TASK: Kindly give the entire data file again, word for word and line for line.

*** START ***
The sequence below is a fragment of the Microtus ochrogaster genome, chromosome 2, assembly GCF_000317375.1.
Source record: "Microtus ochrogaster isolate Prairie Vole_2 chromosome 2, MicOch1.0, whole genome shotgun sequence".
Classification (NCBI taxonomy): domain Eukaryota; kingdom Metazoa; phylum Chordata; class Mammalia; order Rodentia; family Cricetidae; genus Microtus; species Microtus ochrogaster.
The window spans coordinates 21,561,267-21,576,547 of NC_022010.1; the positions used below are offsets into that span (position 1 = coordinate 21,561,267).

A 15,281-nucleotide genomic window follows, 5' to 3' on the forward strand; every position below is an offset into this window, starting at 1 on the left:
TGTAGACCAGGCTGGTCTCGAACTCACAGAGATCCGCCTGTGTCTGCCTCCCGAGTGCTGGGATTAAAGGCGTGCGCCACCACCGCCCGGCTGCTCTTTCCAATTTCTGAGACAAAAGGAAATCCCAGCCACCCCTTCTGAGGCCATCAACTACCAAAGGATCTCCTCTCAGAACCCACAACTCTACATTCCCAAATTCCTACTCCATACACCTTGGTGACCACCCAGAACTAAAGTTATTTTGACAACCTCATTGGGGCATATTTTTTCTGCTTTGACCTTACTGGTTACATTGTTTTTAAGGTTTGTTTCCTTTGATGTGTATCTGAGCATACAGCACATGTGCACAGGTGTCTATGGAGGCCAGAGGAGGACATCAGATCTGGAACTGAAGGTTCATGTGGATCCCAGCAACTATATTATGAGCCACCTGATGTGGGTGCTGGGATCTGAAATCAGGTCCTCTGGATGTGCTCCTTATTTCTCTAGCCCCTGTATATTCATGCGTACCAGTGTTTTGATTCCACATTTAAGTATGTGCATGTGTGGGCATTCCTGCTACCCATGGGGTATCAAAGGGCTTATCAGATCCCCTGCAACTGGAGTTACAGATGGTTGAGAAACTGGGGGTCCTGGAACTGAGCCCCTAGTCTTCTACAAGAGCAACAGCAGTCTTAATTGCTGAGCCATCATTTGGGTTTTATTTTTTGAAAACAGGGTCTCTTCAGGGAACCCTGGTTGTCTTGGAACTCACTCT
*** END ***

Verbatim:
The sequence below is a fragment of the Microtus ochrogaster genome, chromosome 2, assembly GCF_000317375.1.
Source record: "Microtus ochrogaster isolate Prairie Vole_2 chromosome 2, MicOch1.0, whole genome shotgun sequence".
Classification (NCBI taxonomy): domain Eukaryota; kingdom Metazoa; phylum Chordata; class Mammalia; order Rodentia; family Cricetidae; genus Microtus; species Microtus ochrogaster.
The window spans coordinates 21,561,267-21,576,547 of NC_022010.1; the positions used below are offsets into that span (position 1 = coordinate 21,561,267).

A 15,281-nucleotide genomic window follows, 5' to 3' on the forward strand; every position below is an offset into this window, starting at 1 on the left:
TGTAGACCAGGCTGGTCTCGAACTCACAGAGATCCGCCTGTGTCTGCCTCCCGAGTGCTGGGATTAAAGGCGTGCGCCACCACCGCCCGGCTGCTCTTTCCAATTTCTGAGACAAAAGGAAATCCCAGCCACCCCTTCTGAGGCCATCAACTACCAAAGGATCTCCTCTCAGAACCCACAACTCTACATTCCCAAATTCCTACTCCATACACCTTGGTGACCACCCAGAACTAAAGTTATTTTGACAACCTCATTGGGGCATATTTTTTCTGCTTTGACCTTACTGGTTACATTGTTTTTAAGGTTTGTTTCCTTTGATGTGTATCTGAGCATACAGCACATGTGCACAGGTGTCTATGGAGGCCAGAGGAGGACATCAGATCTGGAACTGAAGGTTCATGTGGATCCCAGCAACTATATTATGAGCCACCTGATGTGGGTGCTGGGATCTGAAATCAGGTCCTCTGGATGTGCTCCTTATTTCTCTAGCCCCTGTATATTCATGCGTACCAGTGTTTTGATTCCACATTTAAGTATGTGCATGTGTGGGCATTCCTGCTACCCATGGGGTATCAAAGGGCTTATCAGATCCCCTGCAACTGGAGTTACAGATGGTTGAGAAACTGGGGGTCCTGGAACTGAGCCCCTAGTCTTCTACAAGAGCAACAGCAGTCTTAATTGCTGAGCCATCATTTGGGTTTTATTTTTTGAAAACAGGGTCTCTTCAGGGAACCCTGGTTGTCTTGGAACTCACTCT